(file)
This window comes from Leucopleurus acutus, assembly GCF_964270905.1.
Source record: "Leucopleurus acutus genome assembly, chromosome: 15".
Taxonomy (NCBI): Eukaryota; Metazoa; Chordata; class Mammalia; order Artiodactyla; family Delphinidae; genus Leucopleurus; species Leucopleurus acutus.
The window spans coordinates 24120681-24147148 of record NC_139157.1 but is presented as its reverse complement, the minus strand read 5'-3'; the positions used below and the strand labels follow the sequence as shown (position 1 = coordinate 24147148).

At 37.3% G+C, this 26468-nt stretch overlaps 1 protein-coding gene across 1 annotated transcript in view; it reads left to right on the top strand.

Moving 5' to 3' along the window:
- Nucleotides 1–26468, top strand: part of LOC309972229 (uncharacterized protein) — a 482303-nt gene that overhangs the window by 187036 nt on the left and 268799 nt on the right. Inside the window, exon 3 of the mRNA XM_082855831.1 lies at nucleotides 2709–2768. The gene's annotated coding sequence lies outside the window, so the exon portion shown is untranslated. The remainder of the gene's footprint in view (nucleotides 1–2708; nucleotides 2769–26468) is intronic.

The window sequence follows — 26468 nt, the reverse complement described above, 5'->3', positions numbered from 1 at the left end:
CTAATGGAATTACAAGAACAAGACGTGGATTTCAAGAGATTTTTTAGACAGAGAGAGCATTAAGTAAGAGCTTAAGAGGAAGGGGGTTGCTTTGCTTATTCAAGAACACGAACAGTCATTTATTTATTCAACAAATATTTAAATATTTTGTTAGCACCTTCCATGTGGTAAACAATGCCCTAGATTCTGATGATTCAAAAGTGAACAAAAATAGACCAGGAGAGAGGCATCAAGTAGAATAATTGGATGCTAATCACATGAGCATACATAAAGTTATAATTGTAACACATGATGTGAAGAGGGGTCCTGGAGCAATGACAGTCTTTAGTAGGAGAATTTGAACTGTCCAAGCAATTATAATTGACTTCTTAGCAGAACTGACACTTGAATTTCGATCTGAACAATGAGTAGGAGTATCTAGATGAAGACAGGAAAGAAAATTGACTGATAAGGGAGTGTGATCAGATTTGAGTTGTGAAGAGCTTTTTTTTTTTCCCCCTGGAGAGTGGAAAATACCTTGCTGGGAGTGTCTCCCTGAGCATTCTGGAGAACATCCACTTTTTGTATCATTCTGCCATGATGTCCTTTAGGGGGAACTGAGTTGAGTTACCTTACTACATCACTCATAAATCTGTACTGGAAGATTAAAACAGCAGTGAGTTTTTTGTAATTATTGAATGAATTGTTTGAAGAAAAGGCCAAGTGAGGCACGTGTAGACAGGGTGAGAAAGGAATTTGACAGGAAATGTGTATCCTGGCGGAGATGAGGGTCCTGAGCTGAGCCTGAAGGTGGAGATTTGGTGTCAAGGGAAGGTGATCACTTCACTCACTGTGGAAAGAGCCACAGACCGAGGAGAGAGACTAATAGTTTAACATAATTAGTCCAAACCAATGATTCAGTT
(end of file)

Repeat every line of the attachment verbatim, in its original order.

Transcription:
This window comes from Leucopleurus acutus, assembly GCF_964270905.1.
Source record: "Leucopleurus acutus genome assembly, chromosome: 15".
Taxonomy (NCBI): Eukaryota; Metazoa; Chordata; class Mammalia; order Artiodactyla; family Delphinidae; genus Leucopleurus; species Leucopleurus acutus.
The window spans coordinates 24120681-24147148 of record NC_139157.1 but is presented as its reverse complement, the minus strand read 5'-3'; the positions used below and the strand labels follow the sequence as shown (position 1 = coordinate 24147148).

At 37.3% G+C, this 26468-nt stretch overlaps 1 protein-coding gene across 1 annotated transcript in view; it reads left to right on the top strand.

Moving 5' to 3' along the window:
- Nucleotides 1–26468, top strand: part of LOC309972229 (uncharacterized protein) — a 482303-nt gene that overhangs the window by 187036 nt on the left and 268799 nt on the right. Inside the window, exon 3 of the mRNA XM_082855831.1 lies at nucleotides 2709–2768. The gene's annotated coding sequence lies outside the window, so the exon portion shown is untranslated. The remainder of the gene's footprint in view (nucleotides 1–2708; nucleotides 2769–26468) is intronic.

The window sequence follows — 26468 nt, the reverse complement described above, 5'->3', positions numbered from 1 at the left end:
CTAATGGAATTACAAGAACAAGACGTGGATTTCAAGAGATTTTTTAGACAGAGAGAGCATTAAGTAAGAGCTTAAGAGGAAGGGGGTTGCTTTGCTTATTCAAGAACACGAACAGTCATTTATTTATTCAACAAATATTTAAATATTTTGTTAGCACCTTCCATGTGGTAAACAATGCCCTAGATTCTGATGATTCAAAAGTGAACAAAAATAGACCAGGAGAGAGGCATCAAGTAGAATAATTGGATGCTAATCACATGAGCATACATAAAGTTATAATTGTAACACATGATGTGAAGAGGGGTCCTGGAGCAATGACAGTCTTTAGTAGGAGAATTTGAACTGTCCAAGCAATTATAATTGACTTCTTAGCAGAACTGACACTTGAATTTCGATCTGAACAATGAGTAGGAGTATCTAGATGAAGACAGGAAAGAAAATTGACTGATAAGGGAGTGTGATCAGATTTGAGTTGTGAAGAGCTTTTTTTTTTTCCCCCTGGAGAGTGGAAAATACCTTGCTGGGAGTGTCTCCCTGAGCATTCTGGAGAACATCCACTTTTTGTATCATTCTGCCATGATGTCCTTTAGGGGGAACTGAGTTGAGTTACCTTACTACATCACTCATAAATCTGTACTGGAAGATTAAAACAGCAGTGAGTTTTTTGTAATTATTGAATGAATTGTTTGAAGAAAAGGCCAAGTGAGGCACGTGTAGACAGGGTGAGAAAGGAATTTGACAGGAAATGTGTATCCTGGCGGAGATGAGGGTCCTGAGCTGAGCCTGAAGGTGGAGATTTGGTGTCAAGGGAAGGTGATCACTTCACTCACTGTGGAAAGAGCCACAGACCGAGGAGAGAGACTAATAGTTTAACATAATTAGTCCAAACCAATGATTCAGTT